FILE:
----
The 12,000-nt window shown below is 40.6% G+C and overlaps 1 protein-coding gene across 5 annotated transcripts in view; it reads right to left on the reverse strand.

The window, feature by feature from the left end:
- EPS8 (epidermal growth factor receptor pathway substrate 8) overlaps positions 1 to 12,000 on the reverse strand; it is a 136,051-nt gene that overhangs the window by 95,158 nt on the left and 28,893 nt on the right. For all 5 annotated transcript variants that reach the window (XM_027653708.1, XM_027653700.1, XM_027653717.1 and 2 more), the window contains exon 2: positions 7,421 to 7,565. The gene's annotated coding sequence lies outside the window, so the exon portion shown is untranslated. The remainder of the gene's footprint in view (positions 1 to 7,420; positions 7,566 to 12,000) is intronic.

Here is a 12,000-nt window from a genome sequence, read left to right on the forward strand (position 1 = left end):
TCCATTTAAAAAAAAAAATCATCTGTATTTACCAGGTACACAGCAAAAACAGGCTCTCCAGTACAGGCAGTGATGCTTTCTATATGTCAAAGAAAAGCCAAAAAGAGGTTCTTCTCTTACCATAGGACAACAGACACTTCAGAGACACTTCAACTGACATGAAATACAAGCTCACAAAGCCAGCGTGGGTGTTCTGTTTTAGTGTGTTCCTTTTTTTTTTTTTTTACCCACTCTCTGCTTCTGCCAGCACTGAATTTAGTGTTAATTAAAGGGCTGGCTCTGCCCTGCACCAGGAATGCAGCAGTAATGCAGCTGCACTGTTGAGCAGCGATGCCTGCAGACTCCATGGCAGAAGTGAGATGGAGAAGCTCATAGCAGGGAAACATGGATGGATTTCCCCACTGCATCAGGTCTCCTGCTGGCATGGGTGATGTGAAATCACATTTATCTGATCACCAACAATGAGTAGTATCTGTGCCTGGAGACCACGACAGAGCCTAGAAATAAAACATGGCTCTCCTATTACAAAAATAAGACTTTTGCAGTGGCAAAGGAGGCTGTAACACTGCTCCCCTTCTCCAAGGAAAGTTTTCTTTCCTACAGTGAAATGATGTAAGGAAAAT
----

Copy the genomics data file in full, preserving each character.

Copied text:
The 12,000-nt window shown below is 40.6% G+C and overlaps 1 protein-coding gene across 5 annotated transcripts in view; it reads right to left on the reverse strand.

The window, feature by feature from the left end:
- EPS8 (epidermal growth factor receptor pathway substrate 8) overlaps positions 1 to 12,000 on the reverse strand; it is a 136,051-nt gene that overhangs the window by 95,158 nt on the left and 28,893 nt on the right. For all 5 annotated transcript variants that reach the window (XM_027653708.1, XM_027653700.1, XM_027653717.1 and 2 more), the window contains exon 2: positions 7,421 to 7,565. The gene's annotated coding sequence lies outside the window, so the exon portion shown is untranslated. The remainder of the gene's footprint in view (positions 1 to 7,420; positions 7,566 to 12,000) is intronic.

Here is a 12,000-nt window from a genome sequence, read left to right on the forward strand (position 1 = left end):
TCCATTTAAAAAAAAAAATCATCTGTATTTACCAGGTACACAGCAAAAACAGGCTCTCCAGTACAGGCAGTGATGCTTTCTATATGTCAAAGAAAAGCCAAAAAGAGGTTCTTCTCTTACCATAGGACAACAGACACTTCAGAGACACTTCAACTGACATGAAATACAAGCTCACAAAGCCAGCGTGGGTGTTCTGTTTTAGTGTGTTCCTTTTTTTTTTTTTTTACCCACTCTCTGCTTCTGCCAGCACTGAATTTAGTGTTAATTAAAGGGCTGGCTCTGCCCTGCACCAGGAATGCAGCAGTAATGCAGCTGCACTGTTGAGCAGCGATGCCTGCAGACTCCATGGCAGAAGTGAGATGGAGAAGCTCATAGCAGGGAAACATGGATGGATTTCCCCACTGCATCAGGTCTCCTGCTGGCATGGGTGATGTGAAATCACATTTATCTGATCACCAACAATGAGTAGTATCTGTGCCTGGAGACCACGACAGAGCCTAGAAATAAAACATGGCTCTCCTATTACAAAAATAAGACTTTTGCAGTGGCAAAGGAGGCTGTAACACTGCTCCCCTTCTCCAAGGAAAGTTTTCTTTCCTACAGTGAAATGATGTAAGGAAAAT